The Man Who Shot Liberty Valance (1962), could well be, as Peter Bogdanovich stated, Ford's final statement on the Western. Doniphon (John Wayne), the epitome of the Old West, dies without his boots on, without his gun, and receives a pauper's funeral, but the man of the New West, the man of books, has ridden to success on the achievements of the first who was discarded and forgotten. It is perhaps the most mournful, tragic film Ford ever made. There is nothing wrong with the New West, it was inevitable. Yet as they ride back East, Stoddard (James Stewart) and Hallie (Vera Miles) look out of their train window at the passing Western landscape and Hallie comments on how untamed it used to be, and how it has changed almost into a garden. But one feels that Ford's love, like Hallie's, remains with the wildness of the cactus rose.
Liberty Valance, like Two Rode Together, presents a bleak, low-key contemplation of the old myths. One feels Doniphon's bitter frustration, when, as Liberty Valance crumples into the dust Doniphan's world crumples with it. Ford makes us live, breathe and partake of Doniphon's angry awareness that he has crumpled with it. Ford makes us live, breathe and partake of Doniphon's angry awareness that he has forfeited his life with Hallie, in the ritual burning of his log cabin. As Bogdanovich points out, it takes little perception to realize that Ford's heart resides in the wild cactus rose, remnant of the old west...
There is no simple-minded nostalgia or wallowing in operation here. Ransom Stoddard is only one of a range of characters (others include Guthrie McCabe in Two Rode Together, Dr. Cartwright in Seven Women) who lie outside of the traditional Ford vision, and who are treated sympathetically. Often, as in Seven Women, it is the traditional Fordian figures (e.g., Sue Lyon) who appear most out of place as the old-world retreats, and the old Ford characters are situated in more and more isolated positions. Seven Women represents the extreme pole of Ford's tough-minded examination of his own values, and his honesty determines the film's mood of utter despair.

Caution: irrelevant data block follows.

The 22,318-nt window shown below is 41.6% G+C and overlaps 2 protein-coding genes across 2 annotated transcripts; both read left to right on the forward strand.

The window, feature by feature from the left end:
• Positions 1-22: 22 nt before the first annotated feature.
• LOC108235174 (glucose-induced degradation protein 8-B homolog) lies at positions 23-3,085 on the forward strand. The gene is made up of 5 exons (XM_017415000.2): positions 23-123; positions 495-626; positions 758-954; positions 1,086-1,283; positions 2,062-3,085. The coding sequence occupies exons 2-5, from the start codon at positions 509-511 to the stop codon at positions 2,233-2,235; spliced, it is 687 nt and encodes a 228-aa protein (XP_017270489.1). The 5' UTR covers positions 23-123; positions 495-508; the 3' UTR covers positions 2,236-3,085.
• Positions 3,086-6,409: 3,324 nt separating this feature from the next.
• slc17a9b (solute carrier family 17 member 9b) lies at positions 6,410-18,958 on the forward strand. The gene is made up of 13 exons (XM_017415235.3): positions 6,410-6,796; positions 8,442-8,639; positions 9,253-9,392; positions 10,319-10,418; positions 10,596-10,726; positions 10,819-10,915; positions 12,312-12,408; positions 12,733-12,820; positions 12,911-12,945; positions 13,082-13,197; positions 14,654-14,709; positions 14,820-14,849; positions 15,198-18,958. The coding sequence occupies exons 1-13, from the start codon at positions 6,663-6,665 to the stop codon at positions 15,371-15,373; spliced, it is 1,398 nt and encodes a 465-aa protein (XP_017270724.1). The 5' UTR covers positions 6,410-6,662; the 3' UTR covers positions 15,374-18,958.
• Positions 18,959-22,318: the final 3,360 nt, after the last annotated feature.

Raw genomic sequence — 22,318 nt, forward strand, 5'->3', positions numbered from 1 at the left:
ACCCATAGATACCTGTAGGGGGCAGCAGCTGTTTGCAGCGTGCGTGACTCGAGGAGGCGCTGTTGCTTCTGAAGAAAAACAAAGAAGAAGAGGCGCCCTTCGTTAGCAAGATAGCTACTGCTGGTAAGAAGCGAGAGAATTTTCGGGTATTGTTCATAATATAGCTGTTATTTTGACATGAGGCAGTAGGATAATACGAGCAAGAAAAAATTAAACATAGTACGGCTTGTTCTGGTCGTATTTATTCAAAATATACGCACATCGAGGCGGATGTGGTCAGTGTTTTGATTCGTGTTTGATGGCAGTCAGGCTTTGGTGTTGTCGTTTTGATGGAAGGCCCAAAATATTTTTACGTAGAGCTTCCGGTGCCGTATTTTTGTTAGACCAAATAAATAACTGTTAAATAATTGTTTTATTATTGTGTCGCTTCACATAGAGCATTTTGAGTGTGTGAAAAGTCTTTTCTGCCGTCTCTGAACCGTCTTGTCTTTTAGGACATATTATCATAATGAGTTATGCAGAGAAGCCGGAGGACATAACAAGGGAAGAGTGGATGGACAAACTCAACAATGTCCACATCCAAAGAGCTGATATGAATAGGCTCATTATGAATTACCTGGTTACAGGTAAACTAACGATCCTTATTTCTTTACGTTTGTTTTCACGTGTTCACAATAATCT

|Anne Bancroft, Sue Lyon, Seven Women|
Anne Bancroft's weary cynicism recalls James Stewart’s in Two Rode Together and both characters share a pragmatic tough-mindedness in hostile situations where more idealized values are rendered ineffectual. Both the internal threat of plague, and the external threat of the Mongols are finally exorcised from the missionaries’ midst through Anne Bancroft's quick and efficient course of action. Ford reflects on his Christian values by pushing the group of missionaries to the extremes of isolation and vulnerability. The Mission walls, and the grip of progressive darkness and fear closes around the group. Only Dr. Cartwright (Anne Bancroft) retains control of the situation - Dr. Cartwright, an atheist, pouring contempt on the missionary women, projecting moral anarchy. But it is her very worldliness that equips her to survive the situation far more effectively than the godliness of the others. And it is she who ultimately makes the affirmative gesture akin to Christian self-sacrifice and forfeits, according to traditional Christian beliefs, her right to Eternal Life. The missionaries, on the other hand, are driven through a manifestation of their worldly neuroses into increasingly negative gestures.
Two Rode Together, The Man Who Shot Liberty Valance and Seven Women, along with Cheyenne Autumn, constitute the intimate and increasingly melancholy reflections of Ford on his life and work in films. They are filled, like Ford himself, with a dense moral ambiguity that make them one of the richest body of works. if not the richest, of his towering career.
|Richard Widmark, Cheyenne Autumn|